Black August is a month that has shaped our liberation struggle unlike any other. … Black August is a month of Freedom Fighters … warriors who told no lies and claimed no easy victories!
– Malcolm X Grassroots Movement
As we pass the 50-day mark of the uprising against racist and police violence, we enter Black August, a month to commemorate Black resistance and the Black people who fought for liberation and revolution. It comes as violence against Black people by the police has brought millions of people around the world to the streets, denouncing police violence against Black people, including Black women like Breonna Taylor and trans men like Tony McDade.
August Is a Month of Struggle
In August 1619, the first Afrikans were brought to the English colony of Virginia as slaves stolen from a Spanish ship. This event marked the beginning of an era of capture, kidnapping, and enslavement that made possible the development of capitalism and the amassing of wealth in the United States in particular.
On August 14, 1791, in the French colony of St. Domingue (Haiti), a siege was organized against white plantation owners, leaving over 1,000 dead. This ambush led by Afrikan maroons and slaves evolved into a revolutionary movement for national liberation, making the Republic of Haiti the first Afrikan republic in the New World in 1804.
On August 21, 1831, Nat Turner’s rebellion broke out in Virginia with just seven men. In just over 36 hours, they killed more than 50 slave owners. The rebellion came to symbolize an act of war against the slave system, one that reverberates with Black resistance today.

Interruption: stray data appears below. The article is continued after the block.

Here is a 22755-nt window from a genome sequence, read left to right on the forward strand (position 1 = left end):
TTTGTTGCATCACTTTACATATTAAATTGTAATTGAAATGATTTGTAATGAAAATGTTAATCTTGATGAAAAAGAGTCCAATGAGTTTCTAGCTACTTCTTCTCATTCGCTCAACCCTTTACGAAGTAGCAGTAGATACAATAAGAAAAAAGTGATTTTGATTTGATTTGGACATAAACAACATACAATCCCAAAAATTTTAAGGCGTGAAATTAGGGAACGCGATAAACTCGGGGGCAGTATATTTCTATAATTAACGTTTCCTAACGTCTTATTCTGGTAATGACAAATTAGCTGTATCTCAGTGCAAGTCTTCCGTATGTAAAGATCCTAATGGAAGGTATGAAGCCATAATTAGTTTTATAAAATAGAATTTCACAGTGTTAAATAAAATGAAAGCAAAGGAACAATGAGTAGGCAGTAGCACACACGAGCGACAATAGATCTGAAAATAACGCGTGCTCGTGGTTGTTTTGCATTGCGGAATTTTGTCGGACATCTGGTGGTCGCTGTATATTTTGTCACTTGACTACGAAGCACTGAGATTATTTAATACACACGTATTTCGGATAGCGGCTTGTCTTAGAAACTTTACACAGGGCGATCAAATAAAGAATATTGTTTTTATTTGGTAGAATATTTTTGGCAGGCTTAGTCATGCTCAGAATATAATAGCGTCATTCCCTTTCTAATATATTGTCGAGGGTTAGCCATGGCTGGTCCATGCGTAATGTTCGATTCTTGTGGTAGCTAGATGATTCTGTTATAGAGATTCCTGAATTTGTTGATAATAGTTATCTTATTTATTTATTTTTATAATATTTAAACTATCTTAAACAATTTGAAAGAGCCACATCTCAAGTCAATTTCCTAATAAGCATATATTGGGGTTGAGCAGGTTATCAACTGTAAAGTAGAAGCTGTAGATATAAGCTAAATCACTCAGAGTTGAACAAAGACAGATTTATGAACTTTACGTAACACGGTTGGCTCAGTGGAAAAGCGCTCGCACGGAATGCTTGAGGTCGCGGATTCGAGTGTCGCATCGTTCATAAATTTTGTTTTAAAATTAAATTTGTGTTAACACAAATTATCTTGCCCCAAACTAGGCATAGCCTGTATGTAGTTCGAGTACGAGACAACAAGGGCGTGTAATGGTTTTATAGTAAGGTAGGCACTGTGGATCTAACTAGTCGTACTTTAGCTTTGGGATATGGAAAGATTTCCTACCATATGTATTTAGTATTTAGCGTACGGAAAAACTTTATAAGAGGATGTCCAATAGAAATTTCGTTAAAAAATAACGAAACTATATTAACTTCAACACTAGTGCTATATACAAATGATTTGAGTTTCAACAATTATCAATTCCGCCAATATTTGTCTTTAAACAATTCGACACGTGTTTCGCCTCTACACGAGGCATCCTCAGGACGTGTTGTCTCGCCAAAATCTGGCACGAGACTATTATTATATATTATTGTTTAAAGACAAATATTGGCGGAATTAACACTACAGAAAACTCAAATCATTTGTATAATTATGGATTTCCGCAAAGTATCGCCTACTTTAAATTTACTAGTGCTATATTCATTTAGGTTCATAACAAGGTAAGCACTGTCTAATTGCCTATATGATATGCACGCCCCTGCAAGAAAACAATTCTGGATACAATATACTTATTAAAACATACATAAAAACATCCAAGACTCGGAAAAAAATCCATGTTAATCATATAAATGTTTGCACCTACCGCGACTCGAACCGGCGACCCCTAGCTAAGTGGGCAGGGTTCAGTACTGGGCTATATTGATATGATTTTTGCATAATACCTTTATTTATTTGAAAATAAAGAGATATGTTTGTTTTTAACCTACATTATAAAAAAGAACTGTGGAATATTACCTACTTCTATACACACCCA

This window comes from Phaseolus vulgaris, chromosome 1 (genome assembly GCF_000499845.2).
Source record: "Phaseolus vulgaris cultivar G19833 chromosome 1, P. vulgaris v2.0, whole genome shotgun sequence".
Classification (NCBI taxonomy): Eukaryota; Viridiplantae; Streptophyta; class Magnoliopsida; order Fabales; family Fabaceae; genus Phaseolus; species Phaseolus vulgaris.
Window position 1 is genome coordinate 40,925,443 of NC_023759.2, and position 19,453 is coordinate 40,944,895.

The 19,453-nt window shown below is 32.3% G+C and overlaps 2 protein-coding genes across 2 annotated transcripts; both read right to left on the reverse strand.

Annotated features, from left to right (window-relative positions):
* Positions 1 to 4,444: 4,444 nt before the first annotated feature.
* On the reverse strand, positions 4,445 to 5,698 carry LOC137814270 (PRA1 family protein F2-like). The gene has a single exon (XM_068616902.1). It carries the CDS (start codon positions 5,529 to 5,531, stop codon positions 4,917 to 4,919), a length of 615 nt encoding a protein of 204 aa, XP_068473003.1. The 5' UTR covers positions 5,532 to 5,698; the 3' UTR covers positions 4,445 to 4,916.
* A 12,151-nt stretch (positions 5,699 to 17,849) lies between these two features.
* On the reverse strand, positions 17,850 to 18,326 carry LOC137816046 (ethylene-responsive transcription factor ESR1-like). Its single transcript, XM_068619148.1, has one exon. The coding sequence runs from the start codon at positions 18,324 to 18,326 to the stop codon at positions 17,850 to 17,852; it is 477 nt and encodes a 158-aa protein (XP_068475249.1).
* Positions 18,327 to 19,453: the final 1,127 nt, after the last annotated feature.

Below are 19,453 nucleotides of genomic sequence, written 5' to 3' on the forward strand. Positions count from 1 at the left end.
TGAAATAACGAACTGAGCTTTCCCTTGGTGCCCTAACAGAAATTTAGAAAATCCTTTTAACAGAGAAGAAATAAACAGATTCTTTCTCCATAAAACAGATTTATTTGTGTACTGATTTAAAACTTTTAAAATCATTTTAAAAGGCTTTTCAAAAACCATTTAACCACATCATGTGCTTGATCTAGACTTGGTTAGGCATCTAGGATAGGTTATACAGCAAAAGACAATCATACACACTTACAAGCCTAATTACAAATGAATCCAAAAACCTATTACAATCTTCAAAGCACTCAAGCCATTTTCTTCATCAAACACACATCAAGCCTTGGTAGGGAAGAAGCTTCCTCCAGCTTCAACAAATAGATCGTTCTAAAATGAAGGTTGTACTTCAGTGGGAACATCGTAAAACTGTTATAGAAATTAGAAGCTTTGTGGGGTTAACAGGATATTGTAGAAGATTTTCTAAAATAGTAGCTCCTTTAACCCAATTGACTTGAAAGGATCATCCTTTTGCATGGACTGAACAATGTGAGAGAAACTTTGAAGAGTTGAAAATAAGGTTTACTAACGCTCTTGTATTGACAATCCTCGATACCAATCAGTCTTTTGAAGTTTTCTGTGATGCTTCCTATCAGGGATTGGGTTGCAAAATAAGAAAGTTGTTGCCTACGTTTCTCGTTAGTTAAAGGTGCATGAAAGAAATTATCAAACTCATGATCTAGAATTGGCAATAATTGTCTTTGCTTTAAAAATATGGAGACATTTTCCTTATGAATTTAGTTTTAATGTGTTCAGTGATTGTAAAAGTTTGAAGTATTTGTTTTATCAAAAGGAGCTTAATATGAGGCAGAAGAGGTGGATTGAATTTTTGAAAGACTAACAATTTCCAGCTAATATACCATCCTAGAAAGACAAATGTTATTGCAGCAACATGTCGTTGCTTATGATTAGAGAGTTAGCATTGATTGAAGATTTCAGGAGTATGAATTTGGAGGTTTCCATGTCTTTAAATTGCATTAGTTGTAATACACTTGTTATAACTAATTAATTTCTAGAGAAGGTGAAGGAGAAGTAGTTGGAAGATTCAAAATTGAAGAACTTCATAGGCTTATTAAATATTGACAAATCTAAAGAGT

On August 25, 1925, the Brotherhood of Sleeping Car Porters was created under the slogan “Fight or Be Slaves.” The goal was to win a labor union and fight the terrible working conditions experienced by the sleeping car porters. They became the first Black labor union recognized by the AFL.
On August 11, 1965, the beating and arrest of a Black motorist Marquette Frye, his brother Ronald, and his mother by white police officers led to a six-day uprising in Los Angeles called the Watts Rebellion. The rebellion was a turning point in Los Angeles and around the country for Black revolutionary struggles to break with pacifism and organize against racist police terror.
George and Jonathan Jackson
After a period in juvenile detention, George Jackson was imprisoned again for allegedly stealing $70. He got one year to life in prison … for $70. In prison, George Jackson became politicized. He wrote, “I met Marx, Lenin, Trotsky, Engels, and Mao when I entered prison and they redeemed me. For the first four years, I studied nothing but economics and military ideas. I met black guerrillas — George ‘Big Jake’ Lewis, and James Carr, W.L. Nolen, Bill Christmas, Torry Gibson. … We attempted to transform the black criminal mentality into a black revolutionary mentality.”